It was bound to happen. Someone was bound to file a lawsuit over someone else’s response to the coronavirus or COVID-19. The American Airlines pilots’ union sued the carrier in order to get it to stop serving China during the outbreak. Meanwhile, the city of Costa Mesa, California, sued the federal government because it wanted to offload quarantined cruise ship passengers to a facility there.
A lot of businesses will probably be sued if they fail to take reasonable steps to help prevent the virus from spreading. This could include hospitals, nursing homes, hotels and even day care centers. Shareholders might sue their companies after an inadequate response. Or, governments might be sued for going too far in their response and quarantining people against their will.
Meanwhile, there has already been substantial business disruption from the virus, and it’s unclear whether insurance policies are going to cover that disruption. Conferences and large gatherings have been canceled. Airlines are likely to face disputes over when and whether they have to compensate passengers for canceled flights.
What is ‘force majeure’?
If you work directly with the public, you could be at risk for a lawsuit. This is especially true if you provide health care services.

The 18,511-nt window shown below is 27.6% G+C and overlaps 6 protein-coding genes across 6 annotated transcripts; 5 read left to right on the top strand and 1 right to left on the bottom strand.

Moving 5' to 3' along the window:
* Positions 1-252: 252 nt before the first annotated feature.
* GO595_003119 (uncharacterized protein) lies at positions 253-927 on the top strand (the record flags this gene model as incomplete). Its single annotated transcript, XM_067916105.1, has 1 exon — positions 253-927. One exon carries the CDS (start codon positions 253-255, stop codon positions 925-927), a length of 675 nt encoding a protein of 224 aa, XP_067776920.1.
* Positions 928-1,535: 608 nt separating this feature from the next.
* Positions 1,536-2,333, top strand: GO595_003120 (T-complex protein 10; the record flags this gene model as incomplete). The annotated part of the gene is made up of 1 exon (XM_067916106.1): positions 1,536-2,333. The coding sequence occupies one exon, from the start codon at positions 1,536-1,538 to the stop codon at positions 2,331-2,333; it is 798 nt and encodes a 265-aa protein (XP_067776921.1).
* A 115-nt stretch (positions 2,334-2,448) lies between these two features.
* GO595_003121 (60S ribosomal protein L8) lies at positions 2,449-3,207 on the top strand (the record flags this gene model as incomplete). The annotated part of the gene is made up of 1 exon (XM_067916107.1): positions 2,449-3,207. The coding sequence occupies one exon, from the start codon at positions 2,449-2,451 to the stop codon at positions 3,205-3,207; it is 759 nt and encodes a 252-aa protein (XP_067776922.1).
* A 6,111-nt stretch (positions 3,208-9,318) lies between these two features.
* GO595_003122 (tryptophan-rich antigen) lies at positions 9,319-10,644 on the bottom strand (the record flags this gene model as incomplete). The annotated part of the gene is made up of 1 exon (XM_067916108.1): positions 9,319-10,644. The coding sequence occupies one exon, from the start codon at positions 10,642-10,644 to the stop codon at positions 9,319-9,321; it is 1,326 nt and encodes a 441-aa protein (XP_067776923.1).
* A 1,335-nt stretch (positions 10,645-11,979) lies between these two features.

Even if you don’t, however, you could be facing a contract nightmare. People you have contracts with may simply not be able to fulfill them if they need supplies from China or too many of their workers are sick.
Will your insurance cover any lawsuits? Will you be able to enforce your contracts? It depends in large part on whether your policy or contract has a “force majeure” or “act of god” clause. These clauses release parties from contract obligations whenever an “act of god” occurs. Whether the coronavirus and COVID-19 count as an act of god is an open question, but it seems likely.
The virus could have many unforeseen consequences
It’s hard to predict what legal maneuvers might come about due to the coronavirus. For example, according to Bloomberg, a medical staffing agency has sued the U.S. Citizenship and Immigration Services for delaying H-1B visa applications for immigrants with medical expertise who are needed to address the outbreak.
In another case, a class of plaintiffs is attempting to sue Purell, the manufacturer of hand sanitizer, for allegedly exaggerating the product’s ability to prevent people from getting sick.
Now is the time to sit down and plan your business’s response to the coronavirus and COVID-19. Make sure you are fully meeting any responsibilities you have, to the extent possible. Make contingency plans. Consider whether you will meet your contractual obligations and what will happen if you don’t. For assistance, contact an experienced business law attorney.